January 20, 2020

Virginia: Public Lands Sunday Hunting Legislation Introduced

Contact: John Culclasure, Southeastern States Assistant Director

On January 16, Virginia Legislative Sportsmen’s Caucus Co-Chair Delegate James Edmunds introduced legislation that would allow Sunday hunting on public lands. 

Specifically, HB 1632 would expand the exception to public lands on  the prohibition against hunting or killing any wild bird or wild animal, including nuisance species, with a gun, firearm or other weapon on a Sunday. Hunting deer or bear with the assistance of dogs on a Sunday would still be prohibited. 

“Reducing barriers to participation in hunting is critical to recruiting the next generation of hunters, and this legislation would increase access and opportunity to enable more families to spend time together afield,” said Delegate James Edmunds.  

In 2014, the General Assembly passed legislation allowing Sunday hunting on private lands. Hunters are required to have written permission from the landowner and not hunt within 200-yards from a place a worship or accessory structure. Additionally, the legislation permitted Sunday hunting on private and public lands for waterfowl and rails subject to geographical limitations established by the Director of the Virginia Department of Game and Inland Fisheries.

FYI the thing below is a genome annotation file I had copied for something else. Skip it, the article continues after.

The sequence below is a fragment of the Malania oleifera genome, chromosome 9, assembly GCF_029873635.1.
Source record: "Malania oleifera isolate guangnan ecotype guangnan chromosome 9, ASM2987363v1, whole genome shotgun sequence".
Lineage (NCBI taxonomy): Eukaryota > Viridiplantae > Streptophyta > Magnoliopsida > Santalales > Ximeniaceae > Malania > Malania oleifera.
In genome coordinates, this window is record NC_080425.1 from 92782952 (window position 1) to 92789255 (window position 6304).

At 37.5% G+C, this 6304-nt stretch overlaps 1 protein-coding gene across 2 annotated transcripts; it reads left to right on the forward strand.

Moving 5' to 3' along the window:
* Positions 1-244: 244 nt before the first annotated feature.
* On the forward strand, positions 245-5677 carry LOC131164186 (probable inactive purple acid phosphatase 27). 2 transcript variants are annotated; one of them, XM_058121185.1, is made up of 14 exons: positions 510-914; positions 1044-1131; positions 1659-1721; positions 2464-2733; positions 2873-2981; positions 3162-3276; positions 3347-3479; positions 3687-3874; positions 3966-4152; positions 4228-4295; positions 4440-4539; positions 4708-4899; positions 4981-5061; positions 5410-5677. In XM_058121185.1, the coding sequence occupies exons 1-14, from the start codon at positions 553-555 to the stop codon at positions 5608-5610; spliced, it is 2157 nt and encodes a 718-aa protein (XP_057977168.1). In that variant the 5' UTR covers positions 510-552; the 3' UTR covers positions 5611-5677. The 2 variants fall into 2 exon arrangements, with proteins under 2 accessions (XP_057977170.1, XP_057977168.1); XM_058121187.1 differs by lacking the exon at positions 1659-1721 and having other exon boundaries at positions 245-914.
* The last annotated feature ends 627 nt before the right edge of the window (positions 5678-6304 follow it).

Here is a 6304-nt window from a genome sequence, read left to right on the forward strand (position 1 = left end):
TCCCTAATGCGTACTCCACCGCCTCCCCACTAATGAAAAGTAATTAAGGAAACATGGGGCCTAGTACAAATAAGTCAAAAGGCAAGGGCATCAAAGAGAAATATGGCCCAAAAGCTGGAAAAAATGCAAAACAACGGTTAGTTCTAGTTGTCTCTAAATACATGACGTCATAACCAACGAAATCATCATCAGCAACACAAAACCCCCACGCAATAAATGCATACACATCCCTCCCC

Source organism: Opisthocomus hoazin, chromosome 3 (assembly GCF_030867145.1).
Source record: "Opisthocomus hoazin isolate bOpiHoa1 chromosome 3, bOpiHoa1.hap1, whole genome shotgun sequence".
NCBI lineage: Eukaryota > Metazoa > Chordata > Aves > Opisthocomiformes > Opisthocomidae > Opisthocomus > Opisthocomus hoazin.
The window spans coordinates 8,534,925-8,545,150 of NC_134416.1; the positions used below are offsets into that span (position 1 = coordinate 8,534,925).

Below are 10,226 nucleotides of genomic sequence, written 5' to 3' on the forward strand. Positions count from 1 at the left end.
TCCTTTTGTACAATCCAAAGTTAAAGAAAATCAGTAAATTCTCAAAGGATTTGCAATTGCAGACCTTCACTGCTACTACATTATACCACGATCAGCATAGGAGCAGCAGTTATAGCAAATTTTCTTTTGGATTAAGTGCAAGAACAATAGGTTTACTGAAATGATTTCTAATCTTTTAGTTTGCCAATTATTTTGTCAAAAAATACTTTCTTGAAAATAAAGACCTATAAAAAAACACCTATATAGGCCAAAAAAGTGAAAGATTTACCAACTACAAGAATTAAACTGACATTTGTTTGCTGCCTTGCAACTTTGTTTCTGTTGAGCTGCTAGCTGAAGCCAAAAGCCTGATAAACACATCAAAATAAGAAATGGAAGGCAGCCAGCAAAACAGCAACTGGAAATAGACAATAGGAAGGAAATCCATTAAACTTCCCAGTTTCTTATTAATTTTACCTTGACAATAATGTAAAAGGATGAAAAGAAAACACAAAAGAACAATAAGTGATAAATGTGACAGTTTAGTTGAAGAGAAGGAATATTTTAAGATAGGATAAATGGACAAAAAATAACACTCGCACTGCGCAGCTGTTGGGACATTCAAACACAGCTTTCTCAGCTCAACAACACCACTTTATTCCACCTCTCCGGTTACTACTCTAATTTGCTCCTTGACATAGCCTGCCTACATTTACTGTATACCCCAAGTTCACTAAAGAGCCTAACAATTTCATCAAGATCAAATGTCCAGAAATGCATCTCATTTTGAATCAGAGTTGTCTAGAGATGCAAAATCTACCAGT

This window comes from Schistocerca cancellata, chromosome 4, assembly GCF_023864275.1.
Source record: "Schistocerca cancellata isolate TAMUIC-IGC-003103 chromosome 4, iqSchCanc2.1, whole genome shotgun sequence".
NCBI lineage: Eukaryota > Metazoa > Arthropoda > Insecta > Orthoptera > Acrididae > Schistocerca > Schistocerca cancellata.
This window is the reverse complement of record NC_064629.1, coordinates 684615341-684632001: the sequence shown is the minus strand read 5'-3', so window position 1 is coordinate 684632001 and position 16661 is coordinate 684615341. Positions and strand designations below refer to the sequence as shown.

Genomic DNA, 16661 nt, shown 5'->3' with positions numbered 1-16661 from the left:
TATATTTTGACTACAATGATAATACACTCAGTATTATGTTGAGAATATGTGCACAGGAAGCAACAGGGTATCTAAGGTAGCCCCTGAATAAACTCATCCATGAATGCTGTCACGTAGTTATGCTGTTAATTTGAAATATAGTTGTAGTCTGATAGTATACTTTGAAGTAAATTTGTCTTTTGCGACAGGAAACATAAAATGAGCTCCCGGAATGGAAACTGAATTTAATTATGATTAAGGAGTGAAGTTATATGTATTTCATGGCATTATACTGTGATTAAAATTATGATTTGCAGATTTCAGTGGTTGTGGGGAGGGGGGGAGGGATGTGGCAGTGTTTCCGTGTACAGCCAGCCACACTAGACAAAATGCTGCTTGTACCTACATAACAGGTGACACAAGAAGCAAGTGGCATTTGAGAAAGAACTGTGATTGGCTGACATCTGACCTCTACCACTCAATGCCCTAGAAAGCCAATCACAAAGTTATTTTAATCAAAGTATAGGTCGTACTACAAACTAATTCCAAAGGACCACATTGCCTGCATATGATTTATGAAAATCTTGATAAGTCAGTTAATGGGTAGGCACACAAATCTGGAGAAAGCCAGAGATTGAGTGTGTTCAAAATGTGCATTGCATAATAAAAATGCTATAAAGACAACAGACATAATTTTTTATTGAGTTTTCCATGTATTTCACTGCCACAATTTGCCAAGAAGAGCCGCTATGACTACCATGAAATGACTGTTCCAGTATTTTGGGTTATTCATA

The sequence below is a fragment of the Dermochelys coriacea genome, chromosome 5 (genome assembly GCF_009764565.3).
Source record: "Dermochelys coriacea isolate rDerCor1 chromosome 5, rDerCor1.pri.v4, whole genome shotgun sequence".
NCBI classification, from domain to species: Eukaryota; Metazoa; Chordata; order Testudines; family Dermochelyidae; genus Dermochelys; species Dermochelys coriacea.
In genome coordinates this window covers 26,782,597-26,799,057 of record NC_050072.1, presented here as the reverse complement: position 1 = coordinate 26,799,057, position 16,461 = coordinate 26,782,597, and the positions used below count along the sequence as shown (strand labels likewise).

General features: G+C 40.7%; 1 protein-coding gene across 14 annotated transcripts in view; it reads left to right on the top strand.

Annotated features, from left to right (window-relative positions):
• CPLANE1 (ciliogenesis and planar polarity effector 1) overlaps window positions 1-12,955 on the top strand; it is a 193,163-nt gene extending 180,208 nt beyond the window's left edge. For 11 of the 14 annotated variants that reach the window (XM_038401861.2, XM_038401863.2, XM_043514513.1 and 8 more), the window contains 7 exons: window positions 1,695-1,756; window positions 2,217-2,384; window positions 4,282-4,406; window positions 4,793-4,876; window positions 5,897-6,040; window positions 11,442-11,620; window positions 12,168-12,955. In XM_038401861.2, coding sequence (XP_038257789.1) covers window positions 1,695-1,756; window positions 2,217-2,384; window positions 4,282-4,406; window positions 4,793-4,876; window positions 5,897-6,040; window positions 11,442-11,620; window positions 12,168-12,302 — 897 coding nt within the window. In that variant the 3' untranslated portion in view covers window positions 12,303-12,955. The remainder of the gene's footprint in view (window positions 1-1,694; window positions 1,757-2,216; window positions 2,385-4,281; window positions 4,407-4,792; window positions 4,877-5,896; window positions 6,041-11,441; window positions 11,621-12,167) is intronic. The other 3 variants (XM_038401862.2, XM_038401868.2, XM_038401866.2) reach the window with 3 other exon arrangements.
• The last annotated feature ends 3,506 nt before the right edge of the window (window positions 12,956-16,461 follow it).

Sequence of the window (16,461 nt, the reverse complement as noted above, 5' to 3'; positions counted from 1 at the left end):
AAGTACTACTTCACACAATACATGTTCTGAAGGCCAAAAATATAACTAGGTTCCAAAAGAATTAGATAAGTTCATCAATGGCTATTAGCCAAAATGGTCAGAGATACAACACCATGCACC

In 2018, legislation was signed into law that expanded Sunday hunting opportunities for raccoon hunters on private and public lands by removing the prohibition against hunting after 2:00 a.m. on Sundays.

Adjacent states Kentucky and Tennessee have no Sunday hunting restrictions. In North Carolina, the legislature transferred regulatory authority for public lands Sunday hunting to the state fish and wildlife agency in 2017. In 2018, West Virginia repealed the law prohibiting Sunday hunting on public lands.

Sunday hunting restrictions are “blue laws” with no basis in wildlife management. Expanding Sunday hunting opportunities increases access for sportsmen and women which supports hunter recruitment, retention, and reactivation and conservation funding. In 2019 alone, Virginia’s sportsmen and women generated more than $62.6 million for conservation funding through the “user-pays, public-benefits” structure known as the American System of Conservation Funding.

Studies conducted at both the state and federal level have found that the number of hunters and trappers have been on a generally declining trend over the past several decades. To increase recruitment, retention, and reactivation (R3) of hunters and trappers, which initiative do you think would have the greatest impact?

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